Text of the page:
Why It Works
- Freezing the beef before cutting makes it easier to slice thinly.
- If using wooden skewers, soak them for 30 minutes in cold water to guard against them burning up on the grill.
- The spice blend both seasons the meat and takes on a little char and caramelization during cooking.
I wonder if there’s something peculiar about skewers that explains why so many of their names begin with “s," a thought that occurred to me one freezing night at a Christmas market in Cologne, Germany, when temperatures skirted minus 13°C and I encountered the Russian skewers known as shashlik for the first time. There are shish kebabs, of course, which originated in Turkey and are now typical of Middle Eastern, Eastern Mediterranean, and South Asian cuisines; there’s South African sosatie, Balinese satay, Greek souvlaki, and the rods of spiedie in New York. And then there’s Nigerian suya.
Suya is Nigerian street food at its finest—think nutty, spicy beef threaded onto skewers then grilled, the finished sticks cradled in paper or foil with a side of fresh tomatoes, sliced red onions, and a sprinkling of yajin kuli. Yajin kuli is made from yaji—a blend of chiles, ginger, garlic, onions, salt and other spices—and ground kuli kuli, which is essentially dehydrated and defatted groundnut (peanut) paste. Suya originated in the north of Nigeria, where the knowledge and mastery of meat is second to none.
Kuli kuli is made by grinding roasted groundnuts until the mixture almost reaches a nut butter consistency. Often ground chiles and ginger are included in the mix. Water is added and then the mixture is kneaded to form a dough, and, in the process, the oil—groundnut oil—is expelled. The resulting dough is shaped into sticks, balls, crackers, and other shapes and deep fried in groundnut oil. The process stabilizes the kuli kuli, and it can be kept at room temperature without going rancid.
For decades, Nigerians in the south of the country—like me—got our suya and yaji from mallams, pastoral nomads from the north versed in the art and spice of meat preservation. They journeyed across the country leaving edible trails of suya spots across Nigeria and West Africa. Growing up, you could only buy suya in the evening because the mallams spent all day prepping—slicing the meat, dredging it in the yajin kuli, and grilling it. (It is customary to grill the meat twice: once to cook it, then again just before serving.) These days, both suya and yaji are more available than they were a decade ago, and we’re all better off because of it.
In form and ingredients, suya is similar to Balinese satay, and while there’s a debate about whether or not peanuts and peanut butter have a tenderizing effect, I believe suya answers the question with a resounding yes. And while the best suya is wrapped in paper—formerly newspaper—or foil and served under the cloak of evening, if you’re far from a good suya spot, making a batch of yajin kuli and grilling suya are not out of reach.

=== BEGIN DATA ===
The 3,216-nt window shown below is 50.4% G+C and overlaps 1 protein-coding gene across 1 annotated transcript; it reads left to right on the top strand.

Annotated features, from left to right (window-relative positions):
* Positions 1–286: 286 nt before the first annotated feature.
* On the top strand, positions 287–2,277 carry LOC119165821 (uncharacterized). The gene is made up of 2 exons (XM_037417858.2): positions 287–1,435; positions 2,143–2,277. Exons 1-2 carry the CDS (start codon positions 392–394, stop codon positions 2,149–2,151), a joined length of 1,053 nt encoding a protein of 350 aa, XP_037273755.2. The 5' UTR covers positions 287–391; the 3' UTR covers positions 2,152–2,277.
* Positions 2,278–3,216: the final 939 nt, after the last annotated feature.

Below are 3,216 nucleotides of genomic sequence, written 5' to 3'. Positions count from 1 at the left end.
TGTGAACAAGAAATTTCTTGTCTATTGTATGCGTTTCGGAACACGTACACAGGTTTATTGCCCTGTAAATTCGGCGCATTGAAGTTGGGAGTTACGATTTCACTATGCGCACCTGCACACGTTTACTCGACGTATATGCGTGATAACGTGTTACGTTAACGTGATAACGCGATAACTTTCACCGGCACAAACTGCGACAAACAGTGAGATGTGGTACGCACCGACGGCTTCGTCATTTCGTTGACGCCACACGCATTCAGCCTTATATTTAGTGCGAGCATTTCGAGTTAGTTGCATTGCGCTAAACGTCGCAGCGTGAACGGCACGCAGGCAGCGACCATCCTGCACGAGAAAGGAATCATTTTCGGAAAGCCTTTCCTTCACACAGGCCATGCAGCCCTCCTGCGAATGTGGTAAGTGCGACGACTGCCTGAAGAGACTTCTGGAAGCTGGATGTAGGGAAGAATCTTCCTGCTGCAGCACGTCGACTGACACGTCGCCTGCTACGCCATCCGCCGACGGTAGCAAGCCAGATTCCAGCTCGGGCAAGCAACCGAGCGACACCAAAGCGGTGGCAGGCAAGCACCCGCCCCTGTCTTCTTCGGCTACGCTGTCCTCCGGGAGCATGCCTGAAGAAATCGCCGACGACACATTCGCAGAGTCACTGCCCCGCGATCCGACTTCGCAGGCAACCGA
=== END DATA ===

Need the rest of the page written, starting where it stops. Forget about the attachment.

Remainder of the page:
Yajin kuli has a unique, smoky, and complex flavor. It’s increasingly common to find it in West African stores, both physical and online. I’ve lived abroad for many years and one night eleven years ago when I lived in the Netherlands, homesick with an empty jar of yajin kuli, I decided to try to create a yajin kuli marinade instead of a dry rub by using homemade groundnut butter (roasted, unsalted groundnuts blended with groundnut oil). To my surprise, it was a success.
I’ve since altered the recipe by turning to peanut butter powder, combining it with powdered ginger, sweet paprika, onion and garlic powders, the musky floral notes of ground grains of selim and cloves, and a little bit of cayenne for some kick. It’s a nutty, spicy, tangy, and mildly sweet coating that’s as good with chicken, fish, or even some vegetables as it is with the more traditional thinly sliced beef. After the meat is marinated, it’s threaded on skewers and placed over the direct heat of a grill; the rub caramelizes and takes on a bit of smokiness, and it’s ready in no time. Add the sweetness of fresh tomatoes, the bite of thinly sliced red onions and my personal (if untraditional) favorites, crisp lettuce, cilantro, and wedges of lime—and you're ready. Sliced cucumber, cabbage, and, on occasion, carrots also form worthy sides.
- For the Yajin Kuli:
- 1/2 cup (spooned) roasted groundnut/peanut butter powder (40g) (see note)
- 1 tablespoon (5g) ground ginger
- 1 tablespoon (8g) sweet paprika
- 1 tablespoon (10g) onion powder
- 1 tablespoon (9g) Diamond Crystal kosher salt; if using table salt, use half as much by volume